Is my child smart? This is probably a question that most of us as parents ask ourselves at some point. But let’s admit it, this is a loaded question! We hope and pray that our child is “smart” because we often feel it bodes well for their future success and it can make us feel successful as their parents. However, as a clinical psychologist who tests both children and adults, I can say that issues of intelligence/IQ are far more complex than just an IQ number.
Now don’t get me wrong, there is value in the tools we have developed to try to understand and capture this concept and they can help us make important decisions about access to resources. However, please also know that there is no agreed upon definition of “intelligence.” Most dictionaries will define it as one’s ability to think, reason and understand or as the ability to understand and think about things as well as to gain and use knowledge. While “IQ” can be a good predictor of job performance, factors such as compliance, motivation, and level of education can influence the measurement of it.(1)
In the 1980’s, academia started to conceptualize different “kinds” of intelligence. For example, most of you may have heard about “emotional IQ”. In 1983, Dr. Howard Gardner, a professor of education at Harvard University, proposed eight different intelligences to account for a broader range of human potential.(2) These included:
- Linguistic intelligence (“word smart”)
- Logical-mathematical intelligence (“number/reasoning smart”)
- Spatial intelligence (“picture smart”)
- Bodily-Kinesthetic intelligence (“body smart”)
- Musical intelligence (“music smart”)
- Interpersonal intelligence (“people smart”)
- Intrapersonal intelligence (“self smart”)
- Naturalist intelligence (“nature smart”)
Other ways you may see domains of intelligence described are “verbal comprehension,” “reasoning,” “perceptual speed,” “numerical ability,” “word fluency,” “associative memory,” and “spatial visualization.”
One of the frameworks that I have enjoyed reading about, however, are the “characteristics” of people considered “smart.” (3) What I find fascinating is that these same common attributes, described in secular circles, are qualities that we find in the Bible as ones that God encourages us to embrace. However, instead of the words “smart” and “intelligent,” the Bible uses the words WISE and WISDOM. Here are a few of these attributes to consider and pray over our children (verses in NIV) (4):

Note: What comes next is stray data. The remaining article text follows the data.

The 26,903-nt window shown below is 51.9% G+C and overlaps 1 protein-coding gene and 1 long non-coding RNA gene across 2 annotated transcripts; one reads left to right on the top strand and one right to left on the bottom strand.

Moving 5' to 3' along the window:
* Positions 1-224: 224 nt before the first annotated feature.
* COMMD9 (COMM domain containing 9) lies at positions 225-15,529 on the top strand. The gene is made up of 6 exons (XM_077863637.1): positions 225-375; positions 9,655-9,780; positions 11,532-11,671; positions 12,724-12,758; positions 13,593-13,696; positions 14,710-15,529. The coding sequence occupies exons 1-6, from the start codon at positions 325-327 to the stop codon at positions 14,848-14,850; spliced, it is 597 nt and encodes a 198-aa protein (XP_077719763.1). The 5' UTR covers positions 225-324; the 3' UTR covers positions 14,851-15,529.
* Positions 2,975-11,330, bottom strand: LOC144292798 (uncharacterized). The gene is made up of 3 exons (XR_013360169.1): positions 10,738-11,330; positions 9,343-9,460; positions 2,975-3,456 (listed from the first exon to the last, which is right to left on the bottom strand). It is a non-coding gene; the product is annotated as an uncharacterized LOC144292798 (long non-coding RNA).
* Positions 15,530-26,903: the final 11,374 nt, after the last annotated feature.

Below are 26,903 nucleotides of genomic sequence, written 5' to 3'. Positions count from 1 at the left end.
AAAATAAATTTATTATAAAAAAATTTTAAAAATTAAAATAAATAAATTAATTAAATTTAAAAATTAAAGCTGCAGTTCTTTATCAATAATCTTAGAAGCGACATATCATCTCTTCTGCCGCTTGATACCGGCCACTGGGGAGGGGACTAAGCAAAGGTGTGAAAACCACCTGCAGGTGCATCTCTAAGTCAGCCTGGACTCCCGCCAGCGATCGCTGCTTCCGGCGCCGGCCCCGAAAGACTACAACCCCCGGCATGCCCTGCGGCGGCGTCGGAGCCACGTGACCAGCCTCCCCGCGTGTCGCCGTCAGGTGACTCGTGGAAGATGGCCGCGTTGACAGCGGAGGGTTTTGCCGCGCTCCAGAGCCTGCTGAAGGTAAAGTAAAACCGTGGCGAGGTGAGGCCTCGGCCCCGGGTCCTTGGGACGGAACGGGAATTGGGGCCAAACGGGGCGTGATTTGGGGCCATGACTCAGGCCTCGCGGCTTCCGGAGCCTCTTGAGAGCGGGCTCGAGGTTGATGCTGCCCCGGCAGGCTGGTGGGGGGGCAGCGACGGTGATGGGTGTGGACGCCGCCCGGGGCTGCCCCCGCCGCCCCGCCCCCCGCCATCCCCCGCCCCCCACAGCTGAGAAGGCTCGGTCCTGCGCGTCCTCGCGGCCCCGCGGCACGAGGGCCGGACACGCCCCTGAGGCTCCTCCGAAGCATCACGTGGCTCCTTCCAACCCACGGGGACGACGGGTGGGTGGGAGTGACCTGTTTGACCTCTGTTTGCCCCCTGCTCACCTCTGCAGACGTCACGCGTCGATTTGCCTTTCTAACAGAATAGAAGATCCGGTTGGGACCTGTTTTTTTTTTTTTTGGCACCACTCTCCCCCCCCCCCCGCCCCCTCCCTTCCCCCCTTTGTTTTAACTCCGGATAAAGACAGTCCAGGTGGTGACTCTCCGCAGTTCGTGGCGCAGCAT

- Humble – Wise people don’t constantly brag, boast, or display a prideful attitude.
- Psalm 25:9 – “He guides the humble in what is right and teaches them His way”
- Good deeds – Wise people live an upright and moral life.
- Gentle – Wise people treat others with care and respect.
- Considerate – Wise people put the needs of others ahead of themselves whenever possible.
- Peace-loving – Wise people don’t foster division. Instead they work to end strife and turmoil.
- Merciful – Wise people demonstrate compassion, forgiveness, and kindness to others.
- Sincere – Wise people are genuine, real, and honest; not deceitful, hypocritical, or false.
- Impartial – Wise people are fair and just. They do not show partiality to others for their own benefit.
- James 3:17 – “But the wisdom that comes from heaven is first of all pure; then peace-loving, considerate, submissive, full of mercy and good fruit, impartial and sincere.”
So, as pleasing God is our greatest priority, let’s broaden how we view “smart”!…Let’s cherish His wisdom as priceless…and as God endows every one of his children (young and old) with gifts and talents, we can be confident that our child truly is “smart.” Dear Lord, as we strive to be who You have created us to be, show us those gifts and talents you have created in each one of us… and help us strive to be wise men, women and children of God. Amen.